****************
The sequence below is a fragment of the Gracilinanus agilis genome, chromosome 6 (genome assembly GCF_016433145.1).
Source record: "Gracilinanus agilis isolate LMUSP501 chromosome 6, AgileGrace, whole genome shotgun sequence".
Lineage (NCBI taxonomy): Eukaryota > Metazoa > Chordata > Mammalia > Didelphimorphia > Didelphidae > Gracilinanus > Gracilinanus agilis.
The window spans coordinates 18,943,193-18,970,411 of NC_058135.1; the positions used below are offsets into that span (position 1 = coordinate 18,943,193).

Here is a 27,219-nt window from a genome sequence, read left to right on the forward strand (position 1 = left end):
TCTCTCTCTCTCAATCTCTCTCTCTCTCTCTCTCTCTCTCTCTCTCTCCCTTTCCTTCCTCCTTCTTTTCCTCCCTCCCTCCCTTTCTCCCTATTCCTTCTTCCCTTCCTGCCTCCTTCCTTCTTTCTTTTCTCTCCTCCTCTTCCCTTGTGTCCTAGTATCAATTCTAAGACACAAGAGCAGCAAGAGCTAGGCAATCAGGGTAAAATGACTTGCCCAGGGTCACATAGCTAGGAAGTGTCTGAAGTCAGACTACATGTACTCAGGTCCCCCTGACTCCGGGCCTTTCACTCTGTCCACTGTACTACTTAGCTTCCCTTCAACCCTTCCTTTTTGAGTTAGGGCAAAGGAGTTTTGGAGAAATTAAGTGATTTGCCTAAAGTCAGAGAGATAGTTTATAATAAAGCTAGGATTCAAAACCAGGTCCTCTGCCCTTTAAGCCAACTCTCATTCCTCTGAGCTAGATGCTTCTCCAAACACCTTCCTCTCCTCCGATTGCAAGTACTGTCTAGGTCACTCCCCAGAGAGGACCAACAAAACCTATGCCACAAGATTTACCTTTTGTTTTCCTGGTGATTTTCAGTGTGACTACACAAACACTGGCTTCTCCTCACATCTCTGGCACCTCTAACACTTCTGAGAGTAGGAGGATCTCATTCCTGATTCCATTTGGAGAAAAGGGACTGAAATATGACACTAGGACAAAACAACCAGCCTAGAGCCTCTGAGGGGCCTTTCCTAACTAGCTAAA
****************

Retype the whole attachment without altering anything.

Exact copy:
The sequence below is a fragment of the Gracilinanus agilis genome, chromosome 6 (genome assembly GCF_016433145.1).
Source record: "Gracilinanus agilis isolate LMUSP501 chromosome 6, AgileGrace, whole genome shotgun sequence".
Lineage (NCBI taxonomy): Eukaryota > Metazoa > Chordata > Mammalia > Didelphimorphia > Didelphidae > Gracilinanus > Gracilinanus agilis.
The window spans coordinates 18,943,193-18,970,411 of NC_058135.1; the positions used below are offsets into that span (position 1 = coordinate 18,943,193).

Here is a 27,219-nt window from a genome sequence, read left to right on the forward strand (position 1 = left end):
TCTCTCTCTCTCAATCTCTCTCTCTCTCTCTCTCTCTCTCTCTCTCTCCCTTTCCTTCCTCCTTCTTTTCCTCCCTCCCTCCCTTTCTCCCTATTCCTTCTTCCCTTCCTGCCTCCTTCCTTCTTTCTTTTCTCTCCTCCTCTTCCCTTGTGTCCTAGTATCAATTCTAAGACACAAGAGCAGCAAGAGCTAGGCAATCAGGGTAAAATGACTTGCCCAGGGTCACATAGCTAGGAAGTGTCTGAAGTCAGACTACATGTACTCAGGTCCCCCTGACTCCGGGCCTTTCACTCTGTCCACTGTACTACTTAGCTTCCCTTCAACCCTTCCTTTTTGAGTTAGGGCAAAGGAGTTTTGGAGAAATTAAGTGATTTGCCTAAAGTCAGAGAGATAGTTTATAATAAAGCTAGGATTCAAAACCAGGTCCTCTGCCCTTTAAGCCAACTCTCATTCCTCTGAGCTAGATGCTTCTCCAAACACCTTCCTCTCCTCCGATTGCAAGTACTGTCTAGGTCACTCCCCAGAGAGGACCAACAAAACCTATGCCACAAGATTTACCTTTTGTTTTCCTGGTGATTTTCAGTGTGACTACACAAACACTGGCTTCTCCTCACATCTCTGGCACCTCTAACACTTCTGAGAGTAGGAGGATCTCATTCCTGATTCCATTTGGAGAAAAGGGACTGAAATATGACACTAGGACAAAACAACCAGCCTAGAGCCTCTGAGGGGCCTTTCCTAACTAGCTAAA